Saturday, 23 January 2016

You work until when?

Hello everyone.

This is hard for me to say.

I am a teacher.

And I work until Five.

Shock, Gasp, Horror.

Oh. Wait. You ONLY work until five?

Yes. I only work until five. in fact, I stay at school until five, and then, give or take, I go home. What makes this particular situation slightly more unusual is that I teach until five. Every day, except for Fridays (where we pack up at 3:40) I get into school about and have a working day all the way through until five, at which point, almost simultaneously, the entire staff of the school legs it. And when I get home, what do I do? The same things that the rest of my school's staff do:

Spend time with their family.
Go to the gym.
Watch a bit of sport.
Play with the dog.
Watch the collected works of Wes Anderson.

You get the picture, and the picture doesn't include any work whatsoever. My school specifically has a 'don't take work home' policy. HA! I hear you cry from the future, but what if you HAVE to get that marking done. Well, if it isn't done in PPA time then the marking isn't efficient enough. And what about planning then? If it isn't done in PPA time then it's overplanning, not planning at all.

I know that this is beginning to come across as a sort of vague utopian satire, that in a second I will wake up from my little long-houred school but, actually, there is no volta here, no reveal. This is a piece of writing in defence of a few small things, and promoting a few small things. I live in an idyll, as far as education is concerned. A state-funded, non-selective idyll; A studio school.

By Tuesday, every week, I have taught every student in the school. All 80-odd of them will have passed into my judgement and out again. Now, yes, we are in our first year of opening, and so we are at half capacity, but the entire size of the secondary school will never exceed 300 for years 10-13. I know every child in our school's name, and they know mine. And I talk to them, every day. I spend time with students.

In our timetable, SLT have been really careful to place enough time for staff to do all their work on site. Right now, I am in the 2-hour PPA period that I have first thing in the morning 4 days a week. I get a lot of stuff done in these periods, not least all my marking, planning, and then have a wander around the school, watching other teachers teach. Often, I just sit in the back of other teacher's classrooms and do my marking, or I just watch their lessons and learn something. I am not a mathematician, but I am getting better, purely by the amount of maths lessons I now watch. Because, once again, I have time.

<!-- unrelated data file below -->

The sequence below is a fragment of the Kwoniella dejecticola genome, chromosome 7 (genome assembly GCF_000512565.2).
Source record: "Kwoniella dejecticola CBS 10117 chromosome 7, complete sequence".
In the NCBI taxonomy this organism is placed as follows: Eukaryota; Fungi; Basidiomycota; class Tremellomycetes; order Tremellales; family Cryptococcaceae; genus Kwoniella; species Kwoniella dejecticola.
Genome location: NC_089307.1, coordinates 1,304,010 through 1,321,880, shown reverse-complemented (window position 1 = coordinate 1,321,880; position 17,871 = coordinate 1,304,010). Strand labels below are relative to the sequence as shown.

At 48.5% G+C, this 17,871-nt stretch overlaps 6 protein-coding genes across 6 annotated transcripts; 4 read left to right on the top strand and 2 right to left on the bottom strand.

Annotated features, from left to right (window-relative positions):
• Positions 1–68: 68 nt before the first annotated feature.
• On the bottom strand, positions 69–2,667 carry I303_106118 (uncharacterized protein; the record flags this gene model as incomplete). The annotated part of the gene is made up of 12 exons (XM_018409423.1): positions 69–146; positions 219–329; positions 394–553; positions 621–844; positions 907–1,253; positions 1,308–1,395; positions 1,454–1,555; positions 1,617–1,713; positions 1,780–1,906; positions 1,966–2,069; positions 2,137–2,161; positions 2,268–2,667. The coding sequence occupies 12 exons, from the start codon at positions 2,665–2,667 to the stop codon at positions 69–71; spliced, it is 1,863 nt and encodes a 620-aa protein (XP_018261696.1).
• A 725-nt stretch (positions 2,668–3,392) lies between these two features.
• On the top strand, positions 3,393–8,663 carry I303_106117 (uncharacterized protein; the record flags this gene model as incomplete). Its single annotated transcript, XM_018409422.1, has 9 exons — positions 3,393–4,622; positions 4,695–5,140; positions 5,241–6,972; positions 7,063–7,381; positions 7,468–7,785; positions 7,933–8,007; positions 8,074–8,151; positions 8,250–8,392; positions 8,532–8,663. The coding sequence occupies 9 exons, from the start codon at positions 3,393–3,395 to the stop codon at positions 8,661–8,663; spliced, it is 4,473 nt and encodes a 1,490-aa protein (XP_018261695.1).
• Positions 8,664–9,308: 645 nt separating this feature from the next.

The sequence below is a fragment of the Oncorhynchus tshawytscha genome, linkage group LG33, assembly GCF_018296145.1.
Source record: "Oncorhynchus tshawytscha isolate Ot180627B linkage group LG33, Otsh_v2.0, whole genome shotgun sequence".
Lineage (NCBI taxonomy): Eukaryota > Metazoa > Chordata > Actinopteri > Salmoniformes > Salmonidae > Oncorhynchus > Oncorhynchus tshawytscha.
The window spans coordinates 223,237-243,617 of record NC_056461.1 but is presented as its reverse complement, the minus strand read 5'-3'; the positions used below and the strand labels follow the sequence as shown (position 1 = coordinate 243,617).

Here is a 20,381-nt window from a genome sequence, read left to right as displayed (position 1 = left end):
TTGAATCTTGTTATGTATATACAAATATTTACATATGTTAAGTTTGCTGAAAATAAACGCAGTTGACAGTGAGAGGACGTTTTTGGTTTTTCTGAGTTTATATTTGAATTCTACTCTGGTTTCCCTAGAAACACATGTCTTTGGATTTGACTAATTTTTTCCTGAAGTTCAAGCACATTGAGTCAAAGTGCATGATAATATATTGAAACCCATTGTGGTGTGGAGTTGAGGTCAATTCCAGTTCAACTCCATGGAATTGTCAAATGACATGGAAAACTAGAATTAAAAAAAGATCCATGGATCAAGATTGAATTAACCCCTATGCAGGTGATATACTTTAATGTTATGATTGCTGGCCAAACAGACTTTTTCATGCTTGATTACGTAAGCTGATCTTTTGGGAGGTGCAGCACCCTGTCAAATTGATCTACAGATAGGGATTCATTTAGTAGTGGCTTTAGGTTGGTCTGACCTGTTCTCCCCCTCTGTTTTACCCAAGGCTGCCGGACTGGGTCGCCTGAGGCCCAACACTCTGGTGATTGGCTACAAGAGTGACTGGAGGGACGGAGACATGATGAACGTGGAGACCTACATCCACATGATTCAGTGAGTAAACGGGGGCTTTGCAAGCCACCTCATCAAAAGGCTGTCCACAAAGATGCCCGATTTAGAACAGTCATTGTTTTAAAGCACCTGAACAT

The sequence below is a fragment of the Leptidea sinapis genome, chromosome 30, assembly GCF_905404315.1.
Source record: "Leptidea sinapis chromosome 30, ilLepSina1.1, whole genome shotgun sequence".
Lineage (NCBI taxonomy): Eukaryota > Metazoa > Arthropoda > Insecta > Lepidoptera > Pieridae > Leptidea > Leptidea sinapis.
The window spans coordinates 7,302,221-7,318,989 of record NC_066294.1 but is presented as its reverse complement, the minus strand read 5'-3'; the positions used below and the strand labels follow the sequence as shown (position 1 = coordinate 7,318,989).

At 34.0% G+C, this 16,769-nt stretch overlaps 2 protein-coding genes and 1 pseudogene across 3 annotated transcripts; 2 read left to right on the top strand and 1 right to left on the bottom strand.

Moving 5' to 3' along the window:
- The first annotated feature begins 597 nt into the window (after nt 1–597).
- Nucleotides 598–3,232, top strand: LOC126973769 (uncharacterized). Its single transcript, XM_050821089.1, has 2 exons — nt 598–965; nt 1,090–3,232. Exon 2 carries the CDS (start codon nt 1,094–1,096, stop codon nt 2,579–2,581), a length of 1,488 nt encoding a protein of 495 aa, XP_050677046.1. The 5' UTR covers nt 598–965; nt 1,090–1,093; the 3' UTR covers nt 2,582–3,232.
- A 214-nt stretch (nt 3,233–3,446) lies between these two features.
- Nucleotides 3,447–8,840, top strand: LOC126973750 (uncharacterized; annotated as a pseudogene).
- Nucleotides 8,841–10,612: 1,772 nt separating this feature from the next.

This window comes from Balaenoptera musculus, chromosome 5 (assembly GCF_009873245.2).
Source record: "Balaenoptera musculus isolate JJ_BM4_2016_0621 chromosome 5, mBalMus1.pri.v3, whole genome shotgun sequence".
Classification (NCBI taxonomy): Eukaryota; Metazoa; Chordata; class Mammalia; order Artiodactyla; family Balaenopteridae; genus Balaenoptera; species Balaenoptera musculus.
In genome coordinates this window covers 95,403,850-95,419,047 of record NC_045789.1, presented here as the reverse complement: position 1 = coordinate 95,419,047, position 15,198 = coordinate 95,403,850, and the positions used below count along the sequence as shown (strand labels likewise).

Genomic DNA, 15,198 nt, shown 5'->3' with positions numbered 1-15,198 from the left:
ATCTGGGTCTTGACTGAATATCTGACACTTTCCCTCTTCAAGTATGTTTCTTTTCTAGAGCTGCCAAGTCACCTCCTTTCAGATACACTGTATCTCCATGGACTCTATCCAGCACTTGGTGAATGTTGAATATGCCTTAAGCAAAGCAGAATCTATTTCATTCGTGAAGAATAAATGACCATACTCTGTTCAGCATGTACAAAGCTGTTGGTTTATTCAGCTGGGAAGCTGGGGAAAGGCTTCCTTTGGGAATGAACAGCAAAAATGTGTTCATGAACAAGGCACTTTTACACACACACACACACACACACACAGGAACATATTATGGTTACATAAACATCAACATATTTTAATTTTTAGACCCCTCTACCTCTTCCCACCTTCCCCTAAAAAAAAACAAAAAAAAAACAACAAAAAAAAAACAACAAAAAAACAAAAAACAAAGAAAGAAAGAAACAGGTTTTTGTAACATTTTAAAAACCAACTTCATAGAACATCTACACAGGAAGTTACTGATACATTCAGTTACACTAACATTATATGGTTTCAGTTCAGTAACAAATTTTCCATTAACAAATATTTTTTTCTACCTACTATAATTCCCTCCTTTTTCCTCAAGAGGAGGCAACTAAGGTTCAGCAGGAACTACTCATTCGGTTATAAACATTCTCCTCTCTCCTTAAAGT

There is, of course, a flipside that some are already guessing. If you keep the kids until 5, when do they do their homework? Here. They do it here. They have timetabled independent study periods where they have to do their work. They get it done on site, in periods supervised by teachers, which means that students can ask their teachers for help. Then, at the end of the day, the students get to go home, and not do homework, and not panic about not understanding their homework. Parents don't have to panic about not being able to help their students. Then, inadvertently, arguably, and even more adverbially, the best result is that students' books are kept at school, in big boxes. All of them. It is next to impossible for a child to lose their book, or 'leave an essay at home' because the book should never have been there in the first place. We have so much control here, and that enables us to do amazing things like taking kids on trips, and getting in outside speakers every single week.

What we are learning is that above everything else,  If teachers have time, have space, fell valued, feel supported and are therefore happy, then amazing things happen. Most importantly, the experience for the students is unique and incredible.

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